Alberta Premier Jason Kenney and oilsands industry executives are in the U.S. capital as part of a fresh push to rehabilitate the public image of Canada’s fossil fuels.
At the core of their effort is the Pathways Alliance, a coalition of oilsands producers — originally christened the Oil Sands Pathway to Net Zero Alliance — with an ambitious and expensive plan to capture and store all of the industry’s greenhouse gas emissions by 2050.
So-called “in-situ” producers, which these days comprise the bulk of oilsands production, inject steam into the ground to liquefy the bitumen, making it easier to extract. The emissions are a byproduct of burning natural gas to generate the steam.
The alliance is proposing a multibillion-dollar carbon capture and storage system that would collect those emissions from more than 20 oilsands facilities, transporting and storing them deep in the porous soil and rock of the Canadian Prairies.
That’s the long-term goal, with the aim of capturing 20 million tonnes of emissions a year by 2030. The immediate goal is to convince the world, beginning with lawmakers on Capitol Hill, that the oilsands can be part of the solution to climate change instead of part of the problem.
“Right now, we have a label of, ‘Canada has dirty oil,'” said Rhona DelFrari, chief sustainability officer at Cenovus Energy, one of the six Canadian producers that comprise the alliance, representing 95 per cent of all oilsands production.
“We want to completely erase that label and instead have people around the globe saying, ‘Canada is producing oil like the rest of the world should be producing oil.'”
It won’t be cheap: DelFrari said the industry expects a final tab of about $2.5 billion a year between now and 2050, including roughly $20 billion to meet that initial target of storing or otherwise eliminating 20 million tonnes of emissions by 2030.
And companies have already indicated that they won’t foot the bill alone.
Cenovus CEO Alex Pourbaix told analysts back in April that the federal government’s new suite of tax credits for carbon capture projects simply won’t be enough to provide the sort of long-term stability required to placate nervous investors.
The oil and gas industry is cyclical enough as it is, not to mention the additional political and social uncertainty that now seems to be part and parcel with fossil-fuel infrastructure projects like pipelines and refineries, advocates say.
“Our companies will not be able to move forward with these types of multibillion-dollar projects unless there is partnership with governments,” DelFrari said.
“Canadians have said that they want Canada to address climate change and they want a strong economy. To achieve both of those things, the Pathways Alliance and the partnerships between the private sector and the government have to happen.”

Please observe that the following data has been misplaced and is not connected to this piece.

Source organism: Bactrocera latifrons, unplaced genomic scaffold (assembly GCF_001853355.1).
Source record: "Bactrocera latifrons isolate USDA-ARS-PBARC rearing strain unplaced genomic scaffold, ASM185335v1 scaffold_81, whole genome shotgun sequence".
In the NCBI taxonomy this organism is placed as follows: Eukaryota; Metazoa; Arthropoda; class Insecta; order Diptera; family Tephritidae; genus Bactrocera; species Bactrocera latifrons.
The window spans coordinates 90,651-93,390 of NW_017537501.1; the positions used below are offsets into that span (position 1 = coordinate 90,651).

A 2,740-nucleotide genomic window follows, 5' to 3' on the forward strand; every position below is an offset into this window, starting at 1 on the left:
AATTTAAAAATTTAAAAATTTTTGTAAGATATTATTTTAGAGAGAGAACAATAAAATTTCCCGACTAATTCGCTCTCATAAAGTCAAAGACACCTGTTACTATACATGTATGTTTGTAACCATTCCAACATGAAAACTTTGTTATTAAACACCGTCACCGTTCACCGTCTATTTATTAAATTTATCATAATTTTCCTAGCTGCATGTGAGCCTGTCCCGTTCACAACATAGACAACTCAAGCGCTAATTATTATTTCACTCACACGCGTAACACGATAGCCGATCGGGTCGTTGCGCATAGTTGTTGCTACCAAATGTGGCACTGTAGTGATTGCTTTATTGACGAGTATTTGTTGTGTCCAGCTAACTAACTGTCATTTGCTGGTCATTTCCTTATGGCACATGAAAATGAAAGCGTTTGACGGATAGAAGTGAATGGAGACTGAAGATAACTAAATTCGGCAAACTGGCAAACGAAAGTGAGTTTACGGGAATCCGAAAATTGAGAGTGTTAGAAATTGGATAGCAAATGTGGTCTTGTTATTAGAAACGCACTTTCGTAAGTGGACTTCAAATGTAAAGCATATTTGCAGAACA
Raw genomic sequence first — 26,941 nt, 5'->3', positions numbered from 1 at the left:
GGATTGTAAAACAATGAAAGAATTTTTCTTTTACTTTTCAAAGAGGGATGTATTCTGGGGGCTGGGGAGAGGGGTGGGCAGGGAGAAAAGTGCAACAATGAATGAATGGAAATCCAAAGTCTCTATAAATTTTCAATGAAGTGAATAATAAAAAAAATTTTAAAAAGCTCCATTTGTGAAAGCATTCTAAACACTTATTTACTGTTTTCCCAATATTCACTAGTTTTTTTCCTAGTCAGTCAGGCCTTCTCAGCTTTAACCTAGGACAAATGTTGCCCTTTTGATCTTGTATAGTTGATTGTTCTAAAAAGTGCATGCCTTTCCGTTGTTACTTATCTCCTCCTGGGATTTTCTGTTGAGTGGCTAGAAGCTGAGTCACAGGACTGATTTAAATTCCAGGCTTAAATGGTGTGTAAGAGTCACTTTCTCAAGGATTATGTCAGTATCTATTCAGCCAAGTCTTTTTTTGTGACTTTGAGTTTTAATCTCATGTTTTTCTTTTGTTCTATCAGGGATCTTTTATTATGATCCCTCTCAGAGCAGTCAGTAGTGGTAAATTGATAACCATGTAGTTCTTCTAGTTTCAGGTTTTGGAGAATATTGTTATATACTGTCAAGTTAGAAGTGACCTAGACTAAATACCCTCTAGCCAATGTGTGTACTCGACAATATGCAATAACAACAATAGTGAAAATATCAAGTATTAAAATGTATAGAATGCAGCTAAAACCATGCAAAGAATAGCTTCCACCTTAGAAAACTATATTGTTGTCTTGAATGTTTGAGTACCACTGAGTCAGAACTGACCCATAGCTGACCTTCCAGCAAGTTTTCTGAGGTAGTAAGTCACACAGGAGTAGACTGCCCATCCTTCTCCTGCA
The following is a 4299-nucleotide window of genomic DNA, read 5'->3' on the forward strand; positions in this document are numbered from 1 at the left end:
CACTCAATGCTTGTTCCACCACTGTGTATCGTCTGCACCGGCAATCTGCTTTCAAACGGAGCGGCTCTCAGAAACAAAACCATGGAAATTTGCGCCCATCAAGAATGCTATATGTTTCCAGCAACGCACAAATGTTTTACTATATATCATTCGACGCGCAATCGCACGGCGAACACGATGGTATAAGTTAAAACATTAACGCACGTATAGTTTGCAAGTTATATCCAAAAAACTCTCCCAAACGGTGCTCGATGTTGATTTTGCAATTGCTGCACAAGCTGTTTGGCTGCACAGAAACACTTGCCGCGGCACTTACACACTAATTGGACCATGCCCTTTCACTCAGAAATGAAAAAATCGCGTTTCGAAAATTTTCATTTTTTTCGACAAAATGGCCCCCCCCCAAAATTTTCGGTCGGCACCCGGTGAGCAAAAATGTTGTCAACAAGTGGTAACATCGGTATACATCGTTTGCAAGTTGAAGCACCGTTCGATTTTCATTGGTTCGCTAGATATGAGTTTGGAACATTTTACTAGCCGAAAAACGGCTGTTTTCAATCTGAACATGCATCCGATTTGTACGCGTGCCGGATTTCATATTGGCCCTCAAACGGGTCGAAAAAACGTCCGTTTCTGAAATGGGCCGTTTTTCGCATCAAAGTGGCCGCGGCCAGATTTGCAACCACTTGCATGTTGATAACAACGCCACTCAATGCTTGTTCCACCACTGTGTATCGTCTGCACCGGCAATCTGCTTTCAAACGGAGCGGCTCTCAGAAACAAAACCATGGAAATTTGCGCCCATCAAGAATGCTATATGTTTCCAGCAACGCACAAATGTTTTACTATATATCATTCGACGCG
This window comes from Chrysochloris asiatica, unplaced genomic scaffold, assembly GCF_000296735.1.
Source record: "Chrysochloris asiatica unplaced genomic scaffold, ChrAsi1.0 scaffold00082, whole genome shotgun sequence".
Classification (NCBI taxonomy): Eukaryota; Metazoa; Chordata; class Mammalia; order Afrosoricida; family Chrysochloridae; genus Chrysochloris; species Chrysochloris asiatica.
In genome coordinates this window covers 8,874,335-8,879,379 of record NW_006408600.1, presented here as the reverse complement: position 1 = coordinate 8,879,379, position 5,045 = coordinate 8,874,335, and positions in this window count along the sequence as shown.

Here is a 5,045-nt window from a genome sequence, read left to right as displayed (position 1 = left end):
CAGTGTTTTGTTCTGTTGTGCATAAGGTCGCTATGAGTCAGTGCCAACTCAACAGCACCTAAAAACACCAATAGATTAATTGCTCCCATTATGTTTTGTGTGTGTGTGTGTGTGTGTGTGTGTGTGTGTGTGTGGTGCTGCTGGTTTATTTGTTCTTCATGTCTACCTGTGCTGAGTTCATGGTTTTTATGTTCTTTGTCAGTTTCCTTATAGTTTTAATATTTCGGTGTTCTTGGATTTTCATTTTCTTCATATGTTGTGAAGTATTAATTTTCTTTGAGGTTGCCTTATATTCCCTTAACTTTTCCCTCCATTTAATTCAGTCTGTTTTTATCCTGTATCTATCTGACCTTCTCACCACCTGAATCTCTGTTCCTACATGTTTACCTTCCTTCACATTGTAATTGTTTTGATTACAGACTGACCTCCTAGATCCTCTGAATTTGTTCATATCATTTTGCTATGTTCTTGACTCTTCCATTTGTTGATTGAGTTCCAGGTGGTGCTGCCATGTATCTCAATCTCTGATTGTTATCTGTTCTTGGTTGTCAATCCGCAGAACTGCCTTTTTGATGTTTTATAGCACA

That’s despite an earnings season replete with eye-popping profits.
Suncor reported quarterly profits of $2.95 billion, up from $821 million during the first quarter of 2021. Cenovus earned $1.6 billion in the same period, up from $220 million last year. And a 68 per cent revenue surge helped MEG Energy Inc. to cash-flow records and $362 million in quarterly earnings.
But the federal and provincial governments are also beneficiaries of a healthy oilpatch, and stand to gain from one that can reduce emissions while continuing to produce energy, said Mark Cameron, the alliance’s vice-president and senior adviser.
“The two alternatives really are, you can invest in technology to reduce emissions, or you can mandate reductions in production. But that means less royalties, less jobs, less taxes, less of all of these things,” he said.
“If it’s all stick and no carrot, then there will eventually be less and less of an industry for the long run.”
Kenney, just six weeks removed from his rare in-person appearance before the U.S. Senate’s energy and natural resources committee, is back in town to take part in some of the meetings, including a roundtable event Thursday hosted by the Wilson Center.
That event will also include Pourbaix, ConocoPhillips Canada president Bijan Agarwal and Imperial Oil president and CEO Brad Corson, among a host of other senior oilsands executives.
For too long, Cameron said, the industry has allowed outsiders and critics to provide a one-sided perspective of Canada’s oilsands industry without countering with its own narrative, including in the U.S.
“This is a long-term game. I think not being present in Washington and New York and California and other places in the U.S. has been detrimental to our industry, because we haven’t been telling our own story,” Cameron said.
“The story has been told for us by people who are presenting a one-sided view, or an inaccurate view, or a 10-year-old view, and not what’s actually going on.”
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